Mediation and Family Dispute Resolution
Mediation and Family Dispute Resolution (FDR) are just some of the many options available to families navigating their family law dispute.Back to our practice Areas
What is the difference between mediation and Family Dispute Resolution?
Both mediation and family dispute resolution are processes available to families to resolve disputes. While they share similarities, there are also key differences between the two.
What Do I Need to Know About Family Law Mediation?
Mediation is generally a quicker and more cost-effective option for families navigating a family law dispute, and can be used early on in your journey to resolve matters, potentially avoiding the significant cost and stress of an ongoing family law matter and court.
Book an appointment with a specialist family lawyer to discuss how mediation might benefit you, or learn more below.
How does mediation work?
At a family law mediation, an independent and neutral third party (the mediator) works with you and your former partner, and your family lawyer/s as the case may be, to negotiate and reach a decision about future arrangements for parenting and/or the division of property.
The mediator’s role is to assist both of you to generate options, explore issues in depth, reality test options available, and ultimately reach the best possible joint decision given your circumstances. A mediator cannot impose any decisions onto you or your former partner.
All mediators work differently, but most will work on a “shuttle” basis. This means that you and your partner are both in separate rooms and the mediator will move between rooms throughout the session to communicate questions, responses, and offers between you both. This means you have personal space to contemplate and consider, and seek legal advice from your family lawyer confidentially.
If an agreement is reached, it can often be documented and signed by both parties on the day.
How long does family law mediation take?
Mediation is generally conducted as one distinct event rather than a process over time. Most mediations will be either a half-day session (morning or afternoon), or a full-day session.
Depending on the complexity of your situation, you may cover all of the issues on the table, being both parenting and property; or these could be separated into two mediation events.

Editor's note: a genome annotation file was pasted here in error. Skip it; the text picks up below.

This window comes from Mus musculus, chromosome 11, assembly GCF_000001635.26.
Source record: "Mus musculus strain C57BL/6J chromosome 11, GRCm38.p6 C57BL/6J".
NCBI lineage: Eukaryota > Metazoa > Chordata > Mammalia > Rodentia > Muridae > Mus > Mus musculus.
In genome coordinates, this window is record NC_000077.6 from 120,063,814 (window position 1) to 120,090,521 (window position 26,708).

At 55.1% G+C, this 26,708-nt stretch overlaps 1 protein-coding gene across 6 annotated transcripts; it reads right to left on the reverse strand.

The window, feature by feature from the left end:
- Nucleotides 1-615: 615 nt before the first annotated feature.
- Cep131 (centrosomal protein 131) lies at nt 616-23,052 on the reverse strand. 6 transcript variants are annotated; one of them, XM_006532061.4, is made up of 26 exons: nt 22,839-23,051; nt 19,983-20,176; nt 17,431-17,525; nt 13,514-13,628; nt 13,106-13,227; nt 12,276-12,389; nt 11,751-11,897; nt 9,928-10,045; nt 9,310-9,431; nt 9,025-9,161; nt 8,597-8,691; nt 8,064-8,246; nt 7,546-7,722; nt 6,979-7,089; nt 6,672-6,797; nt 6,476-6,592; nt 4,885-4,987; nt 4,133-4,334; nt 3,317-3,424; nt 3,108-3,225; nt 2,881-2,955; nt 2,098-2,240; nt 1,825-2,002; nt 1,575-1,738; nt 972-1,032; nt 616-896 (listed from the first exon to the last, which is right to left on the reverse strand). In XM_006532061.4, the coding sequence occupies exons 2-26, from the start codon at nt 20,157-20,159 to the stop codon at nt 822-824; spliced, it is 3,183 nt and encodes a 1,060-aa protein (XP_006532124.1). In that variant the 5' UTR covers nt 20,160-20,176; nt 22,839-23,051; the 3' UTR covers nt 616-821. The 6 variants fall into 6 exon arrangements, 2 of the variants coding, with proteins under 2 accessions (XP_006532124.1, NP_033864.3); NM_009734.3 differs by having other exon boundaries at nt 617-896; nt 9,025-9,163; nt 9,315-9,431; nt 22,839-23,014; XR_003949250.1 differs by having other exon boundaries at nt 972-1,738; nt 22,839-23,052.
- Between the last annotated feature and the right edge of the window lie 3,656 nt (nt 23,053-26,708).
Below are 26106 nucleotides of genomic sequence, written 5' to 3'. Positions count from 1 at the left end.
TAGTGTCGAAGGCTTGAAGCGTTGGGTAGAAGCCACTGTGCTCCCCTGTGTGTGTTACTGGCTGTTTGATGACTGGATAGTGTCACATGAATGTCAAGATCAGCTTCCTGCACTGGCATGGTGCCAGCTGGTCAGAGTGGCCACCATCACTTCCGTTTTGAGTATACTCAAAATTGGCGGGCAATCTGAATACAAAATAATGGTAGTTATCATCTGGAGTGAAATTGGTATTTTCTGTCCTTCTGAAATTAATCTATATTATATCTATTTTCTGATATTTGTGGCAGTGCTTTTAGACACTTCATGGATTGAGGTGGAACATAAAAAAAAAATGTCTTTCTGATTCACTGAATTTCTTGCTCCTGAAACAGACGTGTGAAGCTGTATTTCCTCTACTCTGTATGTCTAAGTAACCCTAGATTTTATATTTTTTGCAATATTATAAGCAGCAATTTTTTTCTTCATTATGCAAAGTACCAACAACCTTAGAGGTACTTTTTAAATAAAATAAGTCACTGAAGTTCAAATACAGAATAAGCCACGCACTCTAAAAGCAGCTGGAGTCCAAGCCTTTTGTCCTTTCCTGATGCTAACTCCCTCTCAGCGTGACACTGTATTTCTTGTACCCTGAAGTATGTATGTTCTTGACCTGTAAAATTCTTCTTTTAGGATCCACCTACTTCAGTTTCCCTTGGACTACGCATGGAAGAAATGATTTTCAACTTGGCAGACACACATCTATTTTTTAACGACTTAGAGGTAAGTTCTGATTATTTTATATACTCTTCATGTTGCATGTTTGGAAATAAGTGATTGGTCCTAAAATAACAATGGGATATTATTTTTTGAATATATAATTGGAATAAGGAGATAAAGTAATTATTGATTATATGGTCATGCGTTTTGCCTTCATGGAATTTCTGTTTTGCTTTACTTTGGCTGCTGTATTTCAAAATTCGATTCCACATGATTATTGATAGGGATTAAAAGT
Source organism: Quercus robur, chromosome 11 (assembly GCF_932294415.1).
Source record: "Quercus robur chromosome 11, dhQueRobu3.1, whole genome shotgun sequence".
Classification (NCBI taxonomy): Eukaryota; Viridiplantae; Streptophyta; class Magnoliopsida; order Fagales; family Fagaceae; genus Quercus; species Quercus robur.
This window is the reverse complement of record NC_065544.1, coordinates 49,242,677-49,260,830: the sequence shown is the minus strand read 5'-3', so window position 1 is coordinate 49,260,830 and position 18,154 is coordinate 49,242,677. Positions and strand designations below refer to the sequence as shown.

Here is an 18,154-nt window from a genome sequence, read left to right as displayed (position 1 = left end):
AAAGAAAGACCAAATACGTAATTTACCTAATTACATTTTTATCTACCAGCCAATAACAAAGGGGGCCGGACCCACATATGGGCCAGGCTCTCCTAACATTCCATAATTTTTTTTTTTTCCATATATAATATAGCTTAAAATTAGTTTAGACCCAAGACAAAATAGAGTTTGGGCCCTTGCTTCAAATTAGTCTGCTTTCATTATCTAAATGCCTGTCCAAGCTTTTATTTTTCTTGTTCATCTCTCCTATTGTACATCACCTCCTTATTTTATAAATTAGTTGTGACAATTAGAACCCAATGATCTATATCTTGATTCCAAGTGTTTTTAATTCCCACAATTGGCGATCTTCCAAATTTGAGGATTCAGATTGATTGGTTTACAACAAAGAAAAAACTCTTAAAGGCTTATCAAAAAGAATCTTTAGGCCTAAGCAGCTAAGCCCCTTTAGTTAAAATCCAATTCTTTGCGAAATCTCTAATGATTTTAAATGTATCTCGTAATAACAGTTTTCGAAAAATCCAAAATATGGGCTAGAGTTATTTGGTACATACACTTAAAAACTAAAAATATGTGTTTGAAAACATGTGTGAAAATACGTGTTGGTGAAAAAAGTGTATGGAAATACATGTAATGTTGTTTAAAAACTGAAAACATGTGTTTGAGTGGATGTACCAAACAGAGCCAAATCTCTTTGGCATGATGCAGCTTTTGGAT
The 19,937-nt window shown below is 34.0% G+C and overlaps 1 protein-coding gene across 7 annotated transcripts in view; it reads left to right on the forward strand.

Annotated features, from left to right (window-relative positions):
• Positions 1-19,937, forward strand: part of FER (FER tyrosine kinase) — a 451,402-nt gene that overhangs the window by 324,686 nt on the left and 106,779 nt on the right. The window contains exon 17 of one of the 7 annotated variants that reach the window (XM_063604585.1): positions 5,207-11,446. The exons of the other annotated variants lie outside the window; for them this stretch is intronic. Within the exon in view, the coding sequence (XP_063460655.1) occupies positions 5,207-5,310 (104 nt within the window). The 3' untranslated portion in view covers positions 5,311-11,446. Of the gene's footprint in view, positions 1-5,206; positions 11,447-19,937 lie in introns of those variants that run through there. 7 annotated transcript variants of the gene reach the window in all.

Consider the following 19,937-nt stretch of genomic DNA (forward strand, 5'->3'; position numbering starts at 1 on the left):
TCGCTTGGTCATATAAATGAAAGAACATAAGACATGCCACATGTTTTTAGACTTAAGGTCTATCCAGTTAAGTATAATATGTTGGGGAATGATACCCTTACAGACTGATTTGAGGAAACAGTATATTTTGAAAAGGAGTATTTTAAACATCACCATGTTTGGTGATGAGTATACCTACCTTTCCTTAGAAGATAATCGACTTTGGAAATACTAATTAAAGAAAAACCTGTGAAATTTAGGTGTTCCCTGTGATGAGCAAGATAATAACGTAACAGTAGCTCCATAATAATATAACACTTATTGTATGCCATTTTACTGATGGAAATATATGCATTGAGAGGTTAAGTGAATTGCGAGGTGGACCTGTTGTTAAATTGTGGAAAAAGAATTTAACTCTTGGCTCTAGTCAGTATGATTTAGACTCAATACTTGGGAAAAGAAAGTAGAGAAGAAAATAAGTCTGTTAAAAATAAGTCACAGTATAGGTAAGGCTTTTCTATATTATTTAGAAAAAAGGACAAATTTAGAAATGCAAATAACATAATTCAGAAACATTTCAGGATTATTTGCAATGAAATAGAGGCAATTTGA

There is also no rule that prevents you from attempting mediation more than once to work towards a resolution in your family law matter outside of court.
What is a child inclusive mediation?
For parenting mediations, there are options to make sure the children have a voice. Normally this will involve your children meeting with a social worker or psychologist to gain an understanding of their wishes so that these can be expressed during the mediation.
There are a lot of things to consider when deciding if this is actually an option for your family. The last thing you want to do is impose unnecessary stress or expose your children to conflict between their parents. It is therefore wise to seek family law advice specific to your children and situation.
Can you refuse family law mediation?
It is necessary to attend mediation before filing court proceedings in the majority of parenting and property matters. Exceptions may be made in some situations such as family violence, or other extenuating circumstances. Ultimately this is a complex area and to avoid risk or non-compliance, you should speak with a specialist family lawyer who will be able to consider your situation and provide advice specific to your unique circumstances.
What happens if we can’t reach an agreement at mediation?
A lot of matters are able to be resolved through mediation, but not all can be. If you’ve attempted mediation but weren’t able to reach a resolution, it’s important that you seek specialist family law advice to learn more about what your options and next steps may be.